In mid-1996, in response to the coup attempt and a faltering economy, President ContŽ appointed a new government as part of a flurry of reform activity. He selected Sidya TourŽ, former chief of staff for the Prime Minster of the Cote d'Ivoire, as Prime Minister, and appointed other technically minded ministers. TourŽ was charged with coordinating all government action, taking charge of leadership and management, as well as economic planning and finance functions. In early 1997, ContŽ shifted many of the financial responsibilities to a newly named Minister of Budget and Finance.
In December 1998, ContŽ was re-elected to another 5-year term in a flawed election that was, nevertheless, an improvement over 1993. Following his reelection and the improvement of economic conditions through 1999, ContŽ reversed direction, making wholesale and regressive changes to his cabinet. He replaced many technocrats and members of the Guinean Diaspora that had previously held important positions with "homegrown" ministers, particularly from his own Soussou ethnic group. These changesÊled to increased cronyism, corruption, and a retrenchment on economic and political reforms.
Beginning in September 2000, the Revolutionary United Front (RUF) rebel army, backed by Liberian President Charles Taylor, commenced large-scale attacks into Guinea from Sierra Leone and Liberia. The RUF, known for their brutal tactics in the near decade-long civil war in Sierra Leone, operated with financial and material support from the Liberian Government and its allies. These attacks destroyed the town of Gueckedou as well as a number of villages, causing large-scale damage and the displacement of tens of thousands of Guineans from their homes. The attacks also forced the UN High Commissioner for Refugees (UNHCR) to relocate many of the 200,000 Sierra Leonean and Liberian refugees residing in Guinea. As a result of the attacks, legislative elections scheduled for 2000 were postponed.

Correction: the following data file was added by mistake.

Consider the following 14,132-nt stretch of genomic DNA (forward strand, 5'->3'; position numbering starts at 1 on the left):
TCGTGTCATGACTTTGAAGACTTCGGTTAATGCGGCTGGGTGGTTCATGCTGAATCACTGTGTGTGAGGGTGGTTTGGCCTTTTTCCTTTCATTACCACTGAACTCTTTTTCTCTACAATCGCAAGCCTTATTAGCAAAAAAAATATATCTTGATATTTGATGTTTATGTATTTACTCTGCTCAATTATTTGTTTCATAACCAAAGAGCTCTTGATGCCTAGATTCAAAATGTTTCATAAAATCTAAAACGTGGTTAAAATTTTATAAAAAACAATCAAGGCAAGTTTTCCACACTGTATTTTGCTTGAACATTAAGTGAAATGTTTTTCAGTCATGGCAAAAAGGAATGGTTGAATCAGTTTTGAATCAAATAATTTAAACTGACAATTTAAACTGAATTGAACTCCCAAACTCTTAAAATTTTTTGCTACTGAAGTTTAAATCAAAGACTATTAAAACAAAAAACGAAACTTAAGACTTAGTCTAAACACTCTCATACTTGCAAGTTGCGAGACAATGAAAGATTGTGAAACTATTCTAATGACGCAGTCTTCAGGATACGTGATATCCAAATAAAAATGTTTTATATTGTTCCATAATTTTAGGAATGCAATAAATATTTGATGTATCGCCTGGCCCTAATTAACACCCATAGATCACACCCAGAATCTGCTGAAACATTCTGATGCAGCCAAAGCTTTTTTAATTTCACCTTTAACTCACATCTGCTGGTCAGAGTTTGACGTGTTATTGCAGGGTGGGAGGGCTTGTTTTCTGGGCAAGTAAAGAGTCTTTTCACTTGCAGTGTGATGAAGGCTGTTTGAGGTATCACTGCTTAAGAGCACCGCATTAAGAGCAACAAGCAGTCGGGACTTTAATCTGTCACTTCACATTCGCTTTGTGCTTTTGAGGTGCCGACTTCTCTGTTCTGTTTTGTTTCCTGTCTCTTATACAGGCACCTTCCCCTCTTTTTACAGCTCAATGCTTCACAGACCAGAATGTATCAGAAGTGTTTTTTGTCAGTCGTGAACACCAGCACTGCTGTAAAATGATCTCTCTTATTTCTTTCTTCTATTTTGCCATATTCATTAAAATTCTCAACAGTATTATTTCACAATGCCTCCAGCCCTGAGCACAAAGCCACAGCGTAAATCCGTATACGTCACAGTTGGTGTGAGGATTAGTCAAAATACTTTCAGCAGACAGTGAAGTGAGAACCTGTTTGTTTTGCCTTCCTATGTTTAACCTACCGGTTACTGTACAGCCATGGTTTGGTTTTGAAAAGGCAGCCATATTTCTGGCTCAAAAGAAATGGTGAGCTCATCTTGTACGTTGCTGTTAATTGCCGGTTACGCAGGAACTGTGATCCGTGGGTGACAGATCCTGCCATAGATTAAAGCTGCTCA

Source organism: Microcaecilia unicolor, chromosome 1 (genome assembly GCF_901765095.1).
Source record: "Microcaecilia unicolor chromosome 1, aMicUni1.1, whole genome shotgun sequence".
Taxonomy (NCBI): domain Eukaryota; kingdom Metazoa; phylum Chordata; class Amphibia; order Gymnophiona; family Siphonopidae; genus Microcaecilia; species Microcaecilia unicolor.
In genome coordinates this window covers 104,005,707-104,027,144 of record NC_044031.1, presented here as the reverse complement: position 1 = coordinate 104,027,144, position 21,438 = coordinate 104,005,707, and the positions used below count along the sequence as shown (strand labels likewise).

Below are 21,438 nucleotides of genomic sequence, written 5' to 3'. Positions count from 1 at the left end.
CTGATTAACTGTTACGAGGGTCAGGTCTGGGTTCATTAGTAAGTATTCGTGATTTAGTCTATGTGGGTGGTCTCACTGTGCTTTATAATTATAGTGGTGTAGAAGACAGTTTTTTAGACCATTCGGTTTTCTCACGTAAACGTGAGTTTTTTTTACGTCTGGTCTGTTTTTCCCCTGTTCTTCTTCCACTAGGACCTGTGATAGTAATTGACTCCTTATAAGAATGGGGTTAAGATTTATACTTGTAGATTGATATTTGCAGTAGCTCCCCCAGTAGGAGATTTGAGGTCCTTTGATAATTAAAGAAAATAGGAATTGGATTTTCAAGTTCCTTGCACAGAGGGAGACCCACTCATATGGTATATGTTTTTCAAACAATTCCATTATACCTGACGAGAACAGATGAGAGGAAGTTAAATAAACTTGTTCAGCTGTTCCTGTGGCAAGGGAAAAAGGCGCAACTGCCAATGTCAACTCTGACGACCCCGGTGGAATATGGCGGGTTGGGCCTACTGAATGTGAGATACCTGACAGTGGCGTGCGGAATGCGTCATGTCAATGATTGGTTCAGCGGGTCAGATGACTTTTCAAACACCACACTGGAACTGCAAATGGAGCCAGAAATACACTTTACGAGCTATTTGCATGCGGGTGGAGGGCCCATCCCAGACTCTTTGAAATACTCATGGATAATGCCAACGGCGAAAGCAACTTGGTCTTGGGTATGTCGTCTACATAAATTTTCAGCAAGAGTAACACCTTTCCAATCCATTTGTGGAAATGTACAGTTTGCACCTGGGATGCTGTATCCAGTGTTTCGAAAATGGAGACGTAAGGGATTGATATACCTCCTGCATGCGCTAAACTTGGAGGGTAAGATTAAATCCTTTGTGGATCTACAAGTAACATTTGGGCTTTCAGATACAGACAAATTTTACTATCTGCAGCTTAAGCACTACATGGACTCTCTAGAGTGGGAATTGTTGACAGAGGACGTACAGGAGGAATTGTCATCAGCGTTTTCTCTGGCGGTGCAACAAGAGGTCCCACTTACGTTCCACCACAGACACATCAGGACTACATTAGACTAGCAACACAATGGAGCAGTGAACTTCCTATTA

After the initial attacks in September 2000, President ContŽ, in a radio address, accused Liberian and Sierra Leonean refugees living in the country of fomenting war against the government. Soldiers, police, and civilian militia groups rounded up thousands of refugees, some of whom they beat and raped. Approximately, 3,000 refugees were detained, although most were released by year's end.
In November 2001, a nationwide referendum, which some observers believe was flawed, amended the constitution to permit the president to run for an unlimited number of terms, and to extend the presidential term from 5 to 7 years. The country's second legislative election, originally scheduled for 2000, was held in June 2002. President ContŽ's Party of Unity and Progress (PUP) and associated parties won 91 of the 114 seats. Most major opposition parties boycotted the legislative elections, objecting to inequities in the existing electoral system.
In December 2008, Captain Moussa Dadis CAMARA led a military coup, seized power, and suspended the constitution. In September 2009, presidential guards opened fire on an opposition rally, killing more than 150 people in Conakry, the capital. In early December 2009, CAMARA was wounded in an assassination attempt and exiled to Burkina Faso. In 2010 and 2013 respectively, the country held its first free and fair presidential and legislative elections. Alpha CONDE won the 2010 and 2015 presidential elections. CONDE's first cabinet was the first all-civilian government in Guinean history. In March 2020, Guinea passed a new constitution in a national referendum that changed presidential term limit rules. CONDE argued that, given this change, he was allowed to run for a third term, which he then won in October 2020. On 5 September 2021, Col Mamady DOUMBOUYA led special forces troops in a successful military coup, ousting and detaining CONDE and establishing the National Committee for Reconciliation and Development (CNRD). DOUMBOUYA and the CNRD suspended the constitution and dissolved the government and the legislature. DOUMBOUYA was sworn in as transition president on 1 October 2021, and appointed Mohamed BEAVOGUI as transition prime minister a week later. BEAVOGUI subsequently formed a largely technocratic cabinet. The National Transition Council (CNT), which acts as the legislative body for the transition, was formed on January 22, 2022. The 81-member CNT is led by Dr. Dansa KOUROUMA and consists of appointed members representing a broad swath of Guinean society.